A solar research team at the University of Oxford have been awarded the Materials Science Venture Prize by the Worshipful Company of Armourers and Brasiers to help develop technology that will reduce the manufacturing costs of new-generation solar photovoltaic cells.
Professor Peter Edwards, Head of Inorganic Chemistry at the University of Oxford and Fellow of St Catherine’s College, will use the £25,000 prize to develop manufacturing processes for his group’s transparent zinc-based conducting oxide coatings, which are far cheaper to develop than the traditionally used indium-based coating which is relatively scarce, expensive and has a highly volatile price.
“Zinc is a much more abundant material than indium, and our silicon-doped zinc oxide material offers electrical conductivities around two thirds of ITO, with comparable optical transparency. In addition to solar cells, our new coating could be used with lighting displays and LCD displays used in smart phones, computers and televisions,” commented Professor Edwards.
Chairman of the Armourers & Brasiers Venture Prize judging panel, Professor Bill Bonfield, said that the Oxford team’s new coating could seriously reduce costs for manufacturers and consumers.
“Our aim is to encourage innovative scientific entrepreneurship and help providing funding, which is often very difficult to source, to help bring new materials science research like this to market,” he explained.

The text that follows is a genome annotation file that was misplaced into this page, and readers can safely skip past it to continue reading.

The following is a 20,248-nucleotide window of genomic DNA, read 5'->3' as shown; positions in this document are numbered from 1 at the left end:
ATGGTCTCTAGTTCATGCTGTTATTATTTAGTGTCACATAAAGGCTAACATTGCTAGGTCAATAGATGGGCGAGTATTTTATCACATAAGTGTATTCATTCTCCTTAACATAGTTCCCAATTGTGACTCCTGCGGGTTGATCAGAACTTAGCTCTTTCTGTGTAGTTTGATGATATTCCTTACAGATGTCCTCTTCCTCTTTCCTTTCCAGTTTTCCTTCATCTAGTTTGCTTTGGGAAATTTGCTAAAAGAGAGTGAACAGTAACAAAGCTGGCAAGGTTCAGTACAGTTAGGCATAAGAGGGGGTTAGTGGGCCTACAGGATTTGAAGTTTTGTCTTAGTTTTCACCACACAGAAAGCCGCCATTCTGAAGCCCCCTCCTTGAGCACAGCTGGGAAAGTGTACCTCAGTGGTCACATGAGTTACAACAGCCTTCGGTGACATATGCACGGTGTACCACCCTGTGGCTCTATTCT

The Oxford University researchers will also work with Dr Jamie Ferguson of Isis Innovation, the University’s technology transfer company, to develop the coatings to the point where they can be commercialised. The funding will help to pay for trial manufacturing techniques that will demonstrate the use of the new thin-film coatings in photovoltaic products, organic light emitting diodes and LCD displays.
“There is an exciting opportunity here for the UK – which already has strong glass and high-technology manufacturing industries – to capitalise on new technologies. Projects such as Professor Edwards’ transparent conductors offer the chance to strengthen our advanced materials manufacturing base by producing highly competitive new-generation materials,” Dr Ferguson said.
The project will be co-supervised by Prof Edwards and by Dr Vladimir Kuznetsov, Senior Research Fellow in the Edwards Group.